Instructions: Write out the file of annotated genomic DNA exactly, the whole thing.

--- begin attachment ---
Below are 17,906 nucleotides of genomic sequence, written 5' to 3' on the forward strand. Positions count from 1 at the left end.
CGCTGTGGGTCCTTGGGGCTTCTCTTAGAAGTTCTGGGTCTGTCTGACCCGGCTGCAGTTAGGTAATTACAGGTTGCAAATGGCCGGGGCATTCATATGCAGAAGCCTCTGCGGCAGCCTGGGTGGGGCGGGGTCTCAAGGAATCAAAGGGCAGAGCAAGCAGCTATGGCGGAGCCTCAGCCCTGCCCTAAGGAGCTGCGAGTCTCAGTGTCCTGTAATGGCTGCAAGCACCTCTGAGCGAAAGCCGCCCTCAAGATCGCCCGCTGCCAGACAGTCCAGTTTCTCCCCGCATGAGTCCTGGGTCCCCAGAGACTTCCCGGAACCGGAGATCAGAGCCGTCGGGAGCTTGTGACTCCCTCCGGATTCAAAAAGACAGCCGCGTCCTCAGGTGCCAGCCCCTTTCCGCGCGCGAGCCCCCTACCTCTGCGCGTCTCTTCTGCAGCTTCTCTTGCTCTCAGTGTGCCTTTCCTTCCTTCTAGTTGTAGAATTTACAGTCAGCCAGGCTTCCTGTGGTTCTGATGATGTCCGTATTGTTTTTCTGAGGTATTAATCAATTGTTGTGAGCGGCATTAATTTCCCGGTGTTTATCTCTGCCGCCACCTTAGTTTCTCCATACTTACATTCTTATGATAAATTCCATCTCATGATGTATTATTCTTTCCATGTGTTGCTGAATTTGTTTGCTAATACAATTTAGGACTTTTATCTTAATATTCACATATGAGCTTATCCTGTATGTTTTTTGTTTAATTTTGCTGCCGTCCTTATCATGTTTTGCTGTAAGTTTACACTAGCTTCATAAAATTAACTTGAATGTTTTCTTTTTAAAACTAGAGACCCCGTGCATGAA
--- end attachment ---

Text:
Below are 17,906 nucleotides of genomic sequence, written 5' to 3' on the forward strand. Positions count from 1 at the left end.
CGCTGTGGGTCCTTGGGGCTTCTCTTAGAAGTTCTGGGTCTGTCTGACCCGGCTGCAGTTAGGTAATTACAGGTTGCAAATGGCCGGGGCATTCATATGCAGAAGCCTCTGCGGCAGCCTGGGTGGGGCGGGGTCTCAAGGAATCAAAGGGCAGAGCAAGCAGCTATGGCGGAGCCTCAGCCCTGCCCTAAGGAGCTGCGAGTCTCAGTGTCCTGTAATGGCTGCAAGCACCTCTGAGCGAAAGCCGCCCTCAAGATCGCCCGCTGCCAGACAGTCCAGTTTCTCCCCGCATGAGTCCTGGGTCCCCAGAGACTTCCCGGAACCGGAGATCAGAGCCGTCGGGAGCTTGTGACTCCCTCCGGATTCAAAAAGACAGCCGCGTCCTCAGGTGCCAGCCCCTTTCCGCGCGCGAGCCCCCTACCTCTGCGCGTCTCTTCTGCAGCTTCTCTTGCTCTCAGTGTGCCTTTCCTTCCTTCTAGTTGTAGAATTTACAGTCAGCCAGGCTTCCTGTGGTTCTGATGATGTCCGTATTGTTTTTCTGAGGTATTAATCAATTGTTGTGAGCGGCATTAATTTCCCGGTGTTTATCTCTGCCGCCACCTTAGTTTCTCCATACTTACATTCTTATGATAAATTCCATCTCATGATGTATTATTCTTTCCATGTGTTGCTGAATTTGTTTGCTAATACAATTTAGGACTTTTATCTTAATATTCACATATGAGCTTATCCTGTATGTTTTTTGTTTAATTTTGCTGCCGTCCTTATCATGTTTTGCTGTAAGTTTACACTAGCTTCATAAAATTAACTTGAATGTTTTCTTTTTAAAACTAGAGACCCCGTGCATGAA